Case Reports: Tuesday, October 25, 2011 |

Rare Finding of Partial Anomalous Pulmonary Venous Connection With an Intact Atrial Septum Presenting as Right Heart Failure and Pulmonary Hypertension in an Adult FREE TO VIEW

Richie Rana, MD; David Padua, MD; Rick Tennant, MD; Greg Bierer, MD; Jeanne Wallace, MD; Nader Kamangar, MD
Chest. 2011;140(4_MeetingAbstracts):96A. doi:10.1378/chest.1118687
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INTRODUCTION: Partial anomalous pulmonary venous connection (PAPVC) is a rare congenital defect that may not clinically manifest until adulthood. The increased pulmonary venous flow associated with PAPVC can eventually lead to dyspnea on exertion, atrial arrhythmias, pulmonary hypertension (PH), and right-sided heart failure (RHF). Most cases of PAPVC are associated with a concomitant atrial septal defect (ASD) and rarely present in isolation with an intact atrial septum. We report an unusual case of a patient presenting with PH and RHF who was found to have isolated PAPVC involving multiple right pulmonary veins with an intact atrial septum.

CASE PRESENTATION: A 33 year-old male with no past medical history presented to the emergency room with recurrent palpitations and was found to be in atrial flutter with rapid ventricular rate. He also endorsed worsening dyspnea, declining exercise tolerance, and progressive lower extremity swelling. On initial presentation, notable findings included a HR of 150-230; BP of 89/52; RR 20; arterial oxygen saturation 94% on room air; a right ventricle heave; increased jugular venous distension; and lower extremity edema. Rate control was achieved with the initiation of beta-blockers and digoxin; he was started on systemic anticoagulation and received aggressive diuresis. Electrocardiogram showed atrial flutter with right ventricular hypertrophy and right axis deviation. Transthoracic echocardiogram revealed a severely dilated right atrium (RA) and right ventricle (RV), severely reduced RV systolic function, and an estimated pulmonary artery (PA) systolic pressure of 60 mm Hg. Additionally, transesophageal echocardiography did not reveal intracardiac shunts or septal defects. Simultaneous right (RHC) and left heart catheterization (LHC) were performed under fluoroscopic guidance. Notable findings on RHC included the following pressures in mmHg: PA 65/36; pulmonary capillary wedge (PCWP) 21; RA 23; RV 65/22. The most notable finding on LHC was a left ventricular end-diastolic pressure (LVEDP) of 11 mmHg. To further investigate the discrepancy between the PCWP and LVEDP, a CT pulmonary angiogram was obtained. This revealed a left to right shunt—the right superior pulmonary vein entered the superior vena cava (SVC) and two pulmonary veins draining the right middle lobe entered the SVC and RA. Repeat RHC with oxygen sampling revealed an oxygen step-up of 53.4% to 64.3% from the proximal SVC to the RA-SVC junction, and a pulmonary to systemic blood flow ratio (Qp:Qs) ratio of 1.27. These findings were consistent with PAPVC involving three right pulmonary veins, contributing to PH and RHF. The patient was referred to cardiothoracic surgery for surgical correction of the PAPVC.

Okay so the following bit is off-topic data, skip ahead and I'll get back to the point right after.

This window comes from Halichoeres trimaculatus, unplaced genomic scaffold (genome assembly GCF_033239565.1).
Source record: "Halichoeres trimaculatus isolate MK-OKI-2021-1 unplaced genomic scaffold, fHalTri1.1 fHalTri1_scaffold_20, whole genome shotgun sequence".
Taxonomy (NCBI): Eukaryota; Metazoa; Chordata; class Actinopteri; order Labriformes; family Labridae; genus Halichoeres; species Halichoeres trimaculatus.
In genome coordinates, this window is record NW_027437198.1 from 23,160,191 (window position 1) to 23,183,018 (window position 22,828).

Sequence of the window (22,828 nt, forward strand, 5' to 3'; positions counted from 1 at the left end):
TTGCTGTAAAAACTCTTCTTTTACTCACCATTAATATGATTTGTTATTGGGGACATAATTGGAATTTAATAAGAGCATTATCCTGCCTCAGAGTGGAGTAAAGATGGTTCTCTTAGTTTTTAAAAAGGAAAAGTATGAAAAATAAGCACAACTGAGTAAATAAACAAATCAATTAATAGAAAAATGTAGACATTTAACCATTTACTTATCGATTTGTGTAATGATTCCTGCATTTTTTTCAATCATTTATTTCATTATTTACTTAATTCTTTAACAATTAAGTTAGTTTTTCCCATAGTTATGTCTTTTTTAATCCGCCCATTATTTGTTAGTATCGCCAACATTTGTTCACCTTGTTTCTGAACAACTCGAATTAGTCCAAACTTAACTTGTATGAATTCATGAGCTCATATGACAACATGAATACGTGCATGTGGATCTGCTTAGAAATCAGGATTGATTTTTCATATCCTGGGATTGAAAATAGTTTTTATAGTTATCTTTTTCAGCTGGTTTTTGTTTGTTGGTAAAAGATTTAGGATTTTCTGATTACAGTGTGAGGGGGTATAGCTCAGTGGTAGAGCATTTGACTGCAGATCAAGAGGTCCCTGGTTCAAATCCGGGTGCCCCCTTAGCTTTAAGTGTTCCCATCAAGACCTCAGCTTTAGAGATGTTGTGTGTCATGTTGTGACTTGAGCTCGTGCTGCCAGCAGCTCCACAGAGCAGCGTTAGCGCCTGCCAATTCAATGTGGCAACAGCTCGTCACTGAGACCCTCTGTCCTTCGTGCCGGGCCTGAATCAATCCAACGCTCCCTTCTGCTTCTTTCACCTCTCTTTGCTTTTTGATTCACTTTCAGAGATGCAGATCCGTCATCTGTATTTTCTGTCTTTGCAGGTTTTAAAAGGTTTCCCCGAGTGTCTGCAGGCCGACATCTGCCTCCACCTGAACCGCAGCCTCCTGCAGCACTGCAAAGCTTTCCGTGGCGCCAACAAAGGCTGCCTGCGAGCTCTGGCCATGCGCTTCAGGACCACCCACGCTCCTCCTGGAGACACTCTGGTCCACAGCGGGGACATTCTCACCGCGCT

DISCUSSION: The unique features of this case—including the finding of isolated PAPVC with an intact atrial septum—were discovered during this patient’s investigation for PH and RHF. The discrepancy between the PCWP and LVEDP led to the consideration of unusual vascular malformations. CT pulmonary angiography then led to the revelation of anomalous pulmonary venous drainage, which was further confirmed by repeat RHC with oxygen saturation sampling. PAPVC is an extremely rare congenital vascular anomaly. An associated ASD of the sinus venosus type is found 80-90% of cases of PAPVC; rarely is the atrial septum found to be intact. An exceedingly low number of cases involve three or more anomalous pulmonary veins. The defect becomes clinically significant when >50% of the pulmonary venous flow anomalously returns to the right side. The treatment of symptomatic PAPVC is almost always surgical, often via techniques that redirect the anomalous veins to the left atrium.

CONCLUSIONS: This case represents a rare finding of isolated PAPVC with intact atrial septum leading to PH and RHF in an adult. The diagnosis of this condition can represent a clinical conundrum, highlighting the importance of a multidisciplinary approach in order to establish a correct diagnosis.

Reference #1 Geva T. Anomalies of the pulmonary veins. Moss and Adams’ heart disease in infants, children, and adolescents. Philadelphia, PA: LWW 2001.736-772

Reference #2 Ammash NM et al. PAPVC: diagnosis by TEE. J Am Coll Cardiol 1997;29:1351-1358

DISCLOSURE: The following authors have nothing to disclose: Richie Rana, David Padua, Rick Tennant, Greg Bierer, Jeanne Wallace, Nader Kamangar

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